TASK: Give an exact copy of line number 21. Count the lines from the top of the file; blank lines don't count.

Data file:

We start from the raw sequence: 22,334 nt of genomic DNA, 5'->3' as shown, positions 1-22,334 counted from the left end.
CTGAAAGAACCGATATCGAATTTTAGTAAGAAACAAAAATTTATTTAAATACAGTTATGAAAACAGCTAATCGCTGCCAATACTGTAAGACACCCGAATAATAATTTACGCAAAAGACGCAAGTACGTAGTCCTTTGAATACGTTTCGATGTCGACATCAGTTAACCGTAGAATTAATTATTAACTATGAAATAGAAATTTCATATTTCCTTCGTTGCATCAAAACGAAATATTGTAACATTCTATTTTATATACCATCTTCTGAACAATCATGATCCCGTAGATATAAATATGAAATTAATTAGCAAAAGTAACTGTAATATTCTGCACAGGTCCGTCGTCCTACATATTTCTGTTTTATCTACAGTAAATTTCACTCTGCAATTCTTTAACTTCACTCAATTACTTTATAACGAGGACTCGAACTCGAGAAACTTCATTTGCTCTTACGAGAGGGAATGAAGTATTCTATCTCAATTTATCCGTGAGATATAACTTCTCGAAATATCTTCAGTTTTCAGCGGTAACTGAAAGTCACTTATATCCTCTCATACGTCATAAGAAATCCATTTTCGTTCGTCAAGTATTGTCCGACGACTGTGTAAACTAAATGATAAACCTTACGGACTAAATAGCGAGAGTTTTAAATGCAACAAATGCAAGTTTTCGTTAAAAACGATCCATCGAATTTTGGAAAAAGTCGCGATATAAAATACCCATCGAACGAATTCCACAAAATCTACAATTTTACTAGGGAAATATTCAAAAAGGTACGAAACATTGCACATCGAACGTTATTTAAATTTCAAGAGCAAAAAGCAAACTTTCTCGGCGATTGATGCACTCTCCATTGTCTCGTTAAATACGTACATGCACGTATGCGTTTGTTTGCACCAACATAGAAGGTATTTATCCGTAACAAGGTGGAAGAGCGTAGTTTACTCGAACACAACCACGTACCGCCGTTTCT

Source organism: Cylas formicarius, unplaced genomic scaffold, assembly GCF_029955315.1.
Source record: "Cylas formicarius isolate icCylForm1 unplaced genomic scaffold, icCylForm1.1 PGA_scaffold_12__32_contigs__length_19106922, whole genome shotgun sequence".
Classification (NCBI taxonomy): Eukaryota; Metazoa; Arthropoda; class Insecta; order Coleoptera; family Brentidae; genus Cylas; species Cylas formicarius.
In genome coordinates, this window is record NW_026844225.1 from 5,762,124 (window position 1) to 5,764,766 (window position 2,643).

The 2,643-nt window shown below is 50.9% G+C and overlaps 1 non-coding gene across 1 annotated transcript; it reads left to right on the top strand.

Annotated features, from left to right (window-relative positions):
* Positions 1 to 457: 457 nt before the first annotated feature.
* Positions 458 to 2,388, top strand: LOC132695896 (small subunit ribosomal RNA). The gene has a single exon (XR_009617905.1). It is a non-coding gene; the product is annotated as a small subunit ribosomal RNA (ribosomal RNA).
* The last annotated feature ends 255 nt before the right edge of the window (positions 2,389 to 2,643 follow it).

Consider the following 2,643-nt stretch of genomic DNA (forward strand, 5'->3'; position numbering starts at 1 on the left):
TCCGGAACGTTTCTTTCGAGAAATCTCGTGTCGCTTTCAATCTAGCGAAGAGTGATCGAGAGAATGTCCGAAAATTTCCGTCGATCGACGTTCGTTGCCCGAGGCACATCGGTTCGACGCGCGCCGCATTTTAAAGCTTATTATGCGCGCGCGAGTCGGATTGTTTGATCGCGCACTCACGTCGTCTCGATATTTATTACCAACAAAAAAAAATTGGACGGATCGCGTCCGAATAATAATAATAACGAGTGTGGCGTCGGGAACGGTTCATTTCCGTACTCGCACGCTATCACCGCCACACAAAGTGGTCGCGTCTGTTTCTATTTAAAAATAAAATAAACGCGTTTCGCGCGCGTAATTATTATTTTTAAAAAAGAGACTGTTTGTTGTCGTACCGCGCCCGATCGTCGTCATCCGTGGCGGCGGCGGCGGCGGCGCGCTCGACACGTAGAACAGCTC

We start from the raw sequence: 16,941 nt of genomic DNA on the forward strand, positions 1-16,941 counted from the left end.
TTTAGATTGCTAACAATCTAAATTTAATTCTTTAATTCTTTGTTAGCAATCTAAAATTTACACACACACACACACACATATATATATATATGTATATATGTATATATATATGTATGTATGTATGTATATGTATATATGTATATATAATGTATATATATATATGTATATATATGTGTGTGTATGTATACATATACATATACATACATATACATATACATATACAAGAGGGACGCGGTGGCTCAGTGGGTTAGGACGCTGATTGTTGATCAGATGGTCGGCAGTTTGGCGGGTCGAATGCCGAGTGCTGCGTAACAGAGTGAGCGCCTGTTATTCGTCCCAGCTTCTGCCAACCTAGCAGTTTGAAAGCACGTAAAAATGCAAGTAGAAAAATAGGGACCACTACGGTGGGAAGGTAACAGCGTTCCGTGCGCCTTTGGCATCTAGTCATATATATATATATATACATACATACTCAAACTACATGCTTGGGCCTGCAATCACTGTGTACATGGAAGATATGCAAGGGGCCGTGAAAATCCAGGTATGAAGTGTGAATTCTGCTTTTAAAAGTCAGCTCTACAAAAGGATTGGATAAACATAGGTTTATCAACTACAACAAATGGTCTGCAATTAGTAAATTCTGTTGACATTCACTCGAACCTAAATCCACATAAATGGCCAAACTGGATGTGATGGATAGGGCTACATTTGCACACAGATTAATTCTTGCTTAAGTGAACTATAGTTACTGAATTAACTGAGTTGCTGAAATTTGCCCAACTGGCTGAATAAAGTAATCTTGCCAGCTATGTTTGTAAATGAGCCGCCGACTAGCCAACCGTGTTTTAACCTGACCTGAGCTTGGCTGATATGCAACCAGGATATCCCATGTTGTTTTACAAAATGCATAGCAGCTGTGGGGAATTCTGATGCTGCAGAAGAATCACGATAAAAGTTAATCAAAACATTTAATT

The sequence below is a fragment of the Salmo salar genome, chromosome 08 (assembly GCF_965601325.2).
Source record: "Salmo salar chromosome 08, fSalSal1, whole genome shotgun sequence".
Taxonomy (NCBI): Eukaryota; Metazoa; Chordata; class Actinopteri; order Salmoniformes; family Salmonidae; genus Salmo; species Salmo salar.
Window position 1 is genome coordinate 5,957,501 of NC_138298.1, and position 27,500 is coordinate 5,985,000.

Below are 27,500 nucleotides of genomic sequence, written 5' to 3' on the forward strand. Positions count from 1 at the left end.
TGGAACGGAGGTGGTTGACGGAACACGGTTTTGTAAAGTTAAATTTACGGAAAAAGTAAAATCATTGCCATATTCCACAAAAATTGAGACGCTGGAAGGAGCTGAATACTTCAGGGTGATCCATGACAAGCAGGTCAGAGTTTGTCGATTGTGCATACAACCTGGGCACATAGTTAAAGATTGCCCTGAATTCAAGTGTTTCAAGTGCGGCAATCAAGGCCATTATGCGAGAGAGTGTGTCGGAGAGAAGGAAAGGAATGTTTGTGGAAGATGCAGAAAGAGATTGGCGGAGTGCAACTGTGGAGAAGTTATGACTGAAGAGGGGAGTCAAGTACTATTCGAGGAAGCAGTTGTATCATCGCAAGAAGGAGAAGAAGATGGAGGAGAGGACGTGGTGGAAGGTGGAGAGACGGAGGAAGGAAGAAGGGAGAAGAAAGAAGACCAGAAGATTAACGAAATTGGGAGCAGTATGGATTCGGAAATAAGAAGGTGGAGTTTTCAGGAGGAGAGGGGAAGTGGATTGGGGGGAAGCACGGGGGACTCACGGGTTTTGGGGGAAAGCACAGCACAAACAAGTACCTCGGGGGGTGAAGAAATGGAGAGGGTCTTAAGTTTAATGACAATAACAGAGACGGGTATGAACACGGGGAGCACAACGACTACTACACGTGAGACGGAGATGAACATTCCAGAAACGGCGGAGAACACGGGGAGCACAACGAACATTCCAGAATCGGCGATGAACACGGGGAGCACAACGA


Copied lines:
TGGAACGGAGGTGGTTGACGGAACACGGTTTTGTAAAGTTAAATTTACGGAAAAAGTAAAATCATTGCCATATTCCACAAAAATTGAGACGCTGGAAGGAGCTGAATACTTCAGGGTGATCCATGACAAGCAGGTCAGAGTTTGTCGATTGTGCATACAACCTGGGCACATAGTTAAAGATTGCCCTGAATTCAAGTGTTTCAAGTGCGGCAATCAAGGCCATTATGCGAGAGAGTGTGTCGGAGAGAAGGAAAGGAATGTTTGTGGAAGATGCAGAAAGAGATTGGCGGAGTGCAACTGTGGAGAAGTTATGACTGAAGAGGGGAGTCAAGTACTATTCGAGGAAGCAGTTGTATCATCGCAAGAAGGAGAAGAAGATGGAGGAGAGGACGTGGTGGAAGGTGGAGAGACGGAGGAAGGAAGAAGGGAGAAGAAAGAAGACCAGAAGATTAACGAAATTGGGAGCAGTATGGATTCGGAAATAAGAAGGTGGAGTTTTCAGGAGGAGAGGGGAAGTGGATTGGGGGGAAGCACGGGGGACTCACGGGTTTTGGGGGAAAGCACAGCACAAACAAGTACCTCGGGGGGTGAAGAAATGGAGAGGGTCTTAAGTTTAATGACAATAACAGAGACGGGTATGAACACGGGGAGCACAACGACTACTACACGTGAGACGGAGATGAACATTCCAGAAACGGCGGAGAACACGGGGAGCACAACGAACATTCCAGAATCGGCGATGAACACGGGGAGCACAACGA